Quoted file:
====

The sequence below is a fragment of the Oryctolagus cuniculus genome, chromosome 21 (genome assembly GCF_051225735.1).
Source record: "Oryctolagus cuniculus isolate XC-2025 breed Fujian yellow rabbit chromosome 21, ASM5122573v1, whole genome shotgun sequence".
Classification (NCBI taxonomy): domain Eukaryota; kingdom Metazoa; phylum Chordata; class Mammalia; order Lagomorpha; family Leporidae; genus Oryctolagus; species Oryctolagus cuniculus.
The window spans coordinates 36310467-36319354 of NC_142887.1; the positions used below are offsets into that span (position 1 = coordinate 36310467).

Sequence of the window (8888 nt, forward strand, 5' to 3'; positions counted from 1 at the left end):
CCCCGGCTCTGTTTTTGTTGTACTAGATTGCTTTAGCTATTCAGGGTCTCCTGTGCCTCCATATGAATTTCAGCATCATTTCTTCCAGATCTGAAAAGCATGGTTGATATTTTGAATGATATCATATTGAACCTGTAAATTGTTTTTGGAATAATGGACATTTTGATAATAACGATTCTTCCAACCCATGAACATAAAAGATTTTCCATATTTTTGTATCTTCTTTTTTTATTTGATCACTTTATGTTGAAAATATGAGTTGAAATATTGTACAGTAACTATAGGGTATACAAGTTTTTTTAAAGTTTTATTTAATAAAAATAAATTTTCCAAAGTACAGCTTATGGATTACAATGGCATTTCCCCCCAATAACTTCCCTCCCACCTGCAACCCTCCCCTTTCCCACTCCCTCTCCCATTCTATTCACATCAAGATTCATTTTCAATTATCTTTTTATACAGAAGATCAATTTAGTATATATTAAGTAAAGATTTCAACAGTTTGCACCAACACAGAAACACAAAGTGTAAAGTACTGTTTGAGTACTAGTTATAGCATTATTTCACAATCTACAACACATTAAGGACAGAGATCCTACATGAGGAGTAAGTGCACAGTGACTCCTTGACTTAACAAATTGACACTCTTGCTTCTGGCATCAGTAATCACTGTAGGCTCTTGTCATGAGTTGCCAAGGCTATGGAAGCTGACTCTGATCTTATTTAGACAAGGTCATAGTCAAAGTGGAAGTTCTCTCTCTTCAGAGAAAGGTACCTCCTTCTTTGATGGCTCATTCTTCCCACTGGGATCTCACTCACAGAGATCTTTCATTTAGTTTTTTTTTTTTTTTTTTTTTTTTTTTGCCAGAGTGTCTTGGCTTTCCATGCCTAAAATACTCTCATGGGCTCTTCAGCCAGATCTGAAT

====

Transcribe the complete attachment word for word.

The sequence below is a fragment of the Oryctolagus cuniculus genome, chromosome 21 (genome assembly GCF_051225735.1).
Source record: "Oryctolagus cuniculus isolate XC-2025 breed Fujian yellow rabbit chromosome 21, ASM5122573v1, whole genome shotgun sequence".
Classification (NCBI taxonomy): domain Eukaryota; kingdom Metazoa; phylum Chordata; class Mammalia; order Lagomorpha; family Leporidae; genus Oryctolagus; species Oryctolagus cuniculus.
The window spans coordinates 36310467-36319354 of NC_142887.1; the positions used below are offsets into that span (position 1 = coordinate 36310467).

Sequence of the window (8888 nt, forward strand, 5' to 3'; positions counted from 1 at the left end):
CCCCGGCTCTGTTTTTGTTGTACTAGATTGCTTTAGCTATTCAGGGTCTCCTGTGCCTCCATATGAATTTCAGCATCATTTCTTCCAGATCTGAAAAGCATGGTTGATATTTTGAATGATATCATATTGAACCTGTAAATTGTTTTTGGAATAATGGACATTTTGATAATAACGATTCTTCCAACCCATGAACATAAAAGATTTTCCATATTTTTGTATCTTCTTTTTTTATTTGATCACTTTATGTTGAAAATATGAGTTGAAATATTGTACAGTAACTATAGGGTATACAAGTTTTTTTAAAGTTTTATTTAATAAAAATAAATTTTCCAAAGTACAGCTTATGGATTACAATGGCATTTCCCCCCAATAACTTCCCTCCCACCTGCAACCCTCCCCTTTCCCACTCCCTCTCCCATTCTATTCACATCAAGATTCATTTTCAATTATCTTTTTATACAGAAGATCAATTTAGTATATATTAAGTAAAGATTTCAACAGTTTGCACCAACACAGAAACACAAAGTGTAAAGTACTGTTTGAGTACTAGTTATAGCATTATTTCACAATCTACAACACATTAAGGACAGAGATCCTACATGAGGAGTAAGTGCACAGTGACTCCTTGACTTAACAAATTGACACTCTTGCTTCTGGCATCAGTAATCACTGTAGGCTCTTGTCATGAGTTGCCAAGGCTATGGAAGCTGACTCTGATCTTATTTAGACAAGGTCATAGTCAAAGTGGAAGTTCTCTCTCTTCAGAGAAAGGTACCTCCTTCTTTGATGGCTCATTCTTCCCACTGGGATCTCACTCACAGAGATCTTTCATTTAGTTTTTTTTTTTTTTTTTTTTTTTTTTTGCCAGAGTGTCTTGGCTTTCCATGCCTAAAATACTCTCATGGGCTCTTCAGCCAGATCTGAAT